Q&A: Tinnitus
Woman holding ear
What is tinnitus?

Tinnitus is commonly referred to as “ringing in the ears,” but it may not sound like ringing. Some people hear buzzing, roaring or clicking sounds. So what defines tinnitus is a perception of sound, in the ears or head, when no actual external noise is present.

What causes it?

One of the main causes of tinnitus is hearing loss, typically from noise exposure or aging. There are lots of other causes, though, including:

  • Middle-ear conditions
  • Impacted ear wax
  • Sinus issues
  • Head and neck injuries
  • Medication side effects

Tinnitus isn’t a disease in and of itself — it’s just a symptom of another underlying health condition, which is why it’s important to discuss it with your health care provider.

Does it come on all at once, or gradually?

For some, it’s sudden, and for others, it starts gradually or comes and goes for many years. The sound quality or intensity also may change over time.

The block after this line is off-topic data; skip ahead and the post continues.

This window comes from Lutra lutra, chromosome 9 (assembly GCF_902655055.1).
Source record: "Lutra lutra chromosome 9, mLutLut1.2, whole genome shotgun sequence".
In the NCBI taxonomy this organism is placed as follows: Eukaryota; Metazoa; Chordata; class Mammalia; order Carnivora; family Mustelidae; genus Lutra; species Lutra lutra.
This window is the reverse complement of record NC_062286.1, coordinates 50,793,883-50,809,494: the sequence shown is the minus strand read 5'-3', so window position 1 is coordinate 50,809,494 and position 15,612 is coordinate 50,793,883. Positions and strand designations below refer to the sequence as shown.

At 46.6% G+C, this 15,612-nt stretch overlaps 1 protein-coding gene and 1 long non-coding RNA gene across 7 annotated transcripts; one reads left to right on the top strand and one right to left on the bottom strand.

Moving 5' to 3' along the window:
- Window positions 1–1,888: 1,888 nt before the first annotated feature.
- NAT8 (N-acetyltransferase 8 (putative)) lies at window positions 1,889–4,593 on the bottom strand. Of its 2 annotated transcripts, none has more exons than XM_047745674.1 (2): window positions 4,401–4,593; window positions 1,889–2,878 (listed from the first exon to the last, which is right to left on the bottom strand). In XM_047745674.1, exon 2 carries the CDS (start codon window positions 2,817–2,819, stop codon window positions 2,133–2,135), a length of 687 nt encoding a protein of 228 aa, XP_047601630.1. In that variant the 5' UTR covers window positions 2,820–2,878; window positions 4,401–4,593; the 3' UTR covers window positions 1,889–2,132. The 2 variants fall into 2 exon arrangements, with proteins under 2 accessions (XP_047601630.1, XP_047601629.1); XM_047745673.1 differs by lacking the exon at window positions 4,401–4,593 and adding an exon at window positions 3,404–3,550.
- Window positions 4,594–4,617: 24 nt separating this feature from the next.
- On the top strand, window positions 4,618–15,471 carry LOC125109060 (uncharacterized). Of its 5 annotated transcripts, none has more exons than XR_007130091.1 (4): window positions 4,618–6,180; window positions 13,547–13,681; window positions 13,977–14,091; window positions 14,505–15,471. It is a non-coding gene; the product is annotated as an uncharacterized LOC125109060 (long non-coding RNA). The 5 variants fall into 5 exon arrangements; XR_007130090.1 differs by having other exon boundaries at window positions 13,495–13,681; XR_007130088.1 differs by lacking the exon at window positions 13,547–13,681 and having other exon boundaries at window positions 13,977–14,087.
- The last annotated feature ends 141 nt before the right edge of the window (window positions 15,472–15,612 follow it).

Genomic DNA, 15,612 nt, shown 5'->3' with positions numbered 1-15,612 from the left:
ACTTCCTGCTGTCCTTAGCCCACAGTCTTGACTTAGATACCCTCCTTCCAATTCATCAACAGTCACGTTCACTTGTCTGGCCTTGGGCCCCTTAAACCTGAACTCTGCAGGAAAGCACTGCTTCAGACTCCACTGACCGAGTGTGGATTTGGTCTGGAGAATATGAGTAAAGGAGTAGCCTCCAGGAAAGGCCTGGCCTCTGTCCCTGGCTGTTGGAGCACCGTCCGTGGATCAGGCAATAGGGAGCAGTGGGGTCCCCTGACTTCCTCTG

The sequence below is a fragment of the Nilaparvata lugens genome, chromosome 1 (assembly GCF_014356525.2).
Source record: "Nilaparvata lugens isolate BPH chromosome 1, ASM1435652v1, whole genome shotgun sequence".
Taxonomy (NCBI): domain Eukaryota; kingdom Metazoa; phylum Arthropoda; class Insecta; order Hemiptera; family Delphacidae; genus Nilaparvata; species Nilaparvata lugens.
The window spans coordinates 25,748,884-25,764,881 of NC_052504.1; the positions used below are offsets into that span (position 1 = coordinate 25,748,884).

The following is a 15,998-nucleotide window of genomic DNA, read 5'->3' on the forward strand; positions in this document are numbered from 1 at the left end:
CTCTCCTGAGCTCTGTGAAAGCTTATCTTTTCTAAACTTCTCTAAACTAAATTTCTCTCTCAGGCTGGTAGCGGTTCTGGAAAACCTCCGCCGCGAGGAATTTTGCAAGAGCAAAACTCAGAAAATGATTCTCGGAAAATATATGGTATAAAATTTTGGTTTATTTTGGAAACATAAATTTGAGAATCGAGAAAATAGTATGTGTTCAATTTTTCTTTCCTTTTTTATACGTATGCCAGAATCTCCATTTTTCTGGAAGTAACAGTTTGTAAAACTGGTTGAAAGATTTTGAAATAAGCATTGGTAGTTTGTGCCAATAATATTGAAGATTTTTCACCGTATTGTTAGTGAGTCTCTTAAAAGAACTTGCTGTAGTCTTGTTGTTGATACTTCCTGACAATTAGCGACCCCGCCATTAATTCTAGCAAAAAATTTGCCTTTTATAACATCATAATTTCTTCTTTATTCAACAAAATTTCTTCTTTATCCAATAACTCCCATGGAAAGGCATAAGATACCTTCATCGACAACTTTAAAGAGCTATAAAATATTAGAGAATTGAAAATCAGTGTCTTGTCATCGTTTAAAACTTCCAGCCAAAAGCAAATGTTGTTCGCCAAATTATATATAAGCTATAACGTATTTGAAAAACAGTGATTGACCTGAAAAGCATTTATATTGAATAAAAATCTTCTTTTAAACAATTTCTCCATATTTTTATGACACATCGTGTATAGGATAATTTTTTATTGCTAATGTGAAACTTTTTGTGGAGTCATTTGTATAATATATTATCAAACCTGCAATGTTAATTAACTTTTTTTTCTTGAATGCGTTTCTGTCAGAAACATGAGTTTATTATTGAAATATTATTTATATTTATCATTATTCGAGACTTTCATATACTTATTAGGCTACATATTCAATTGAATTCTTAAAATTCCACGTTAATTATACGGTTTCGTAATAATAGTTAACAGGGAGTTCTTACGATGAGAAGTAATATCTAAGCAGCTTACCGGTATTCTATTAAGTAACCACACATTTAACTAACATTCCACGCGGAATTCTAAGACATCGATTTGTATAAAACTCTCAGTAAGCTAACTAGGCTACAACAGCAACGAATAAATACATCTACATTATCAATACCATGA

Is it permanent, or does it sometimes go away?

That depends largely on the underlying cause. For many people, it’s a chronic but manageable condition. But if the issue that’s causing it can be treated, it may go away completely.

How is it treated?

There are many approaches to managing and treating tinnitus. No single solution works for everyone — the choice of treatment depends on the cause of the tinnitus. That’s why it’s important to remember: diagnosis first, management and treatment second. Before seeking over-the-counter solutions, see your primary care provider or an ear, nose and throat specialist, and get evaluated by an audiologist.

What do audiologists do for tinnitus?

Audiologists work mainly with patients who have some degree of hearing loss or damage to the auditory system. The treatments we provide for tinnitus, therefore, focus mainly on sound therapy.

Hearing aids can be very helpful — by amplifying the sounds that a person may be missing due to their hearing loss, they can reduce the perception of tinnitus significantly. Many sound generators and maskers are also available — these produce a low-level white noise to cover or distract from the tinnitus. Even though there is no “cure,” tinnitus can be managed very effectively.

OK, how is it pronounced?

Just as there is no single treatment, there is also no single way to pronounce tinnitus. Both ti-NIGHT-us and TINN-a-tus are correct.

Find out more about audiology services at The Portland Clinic.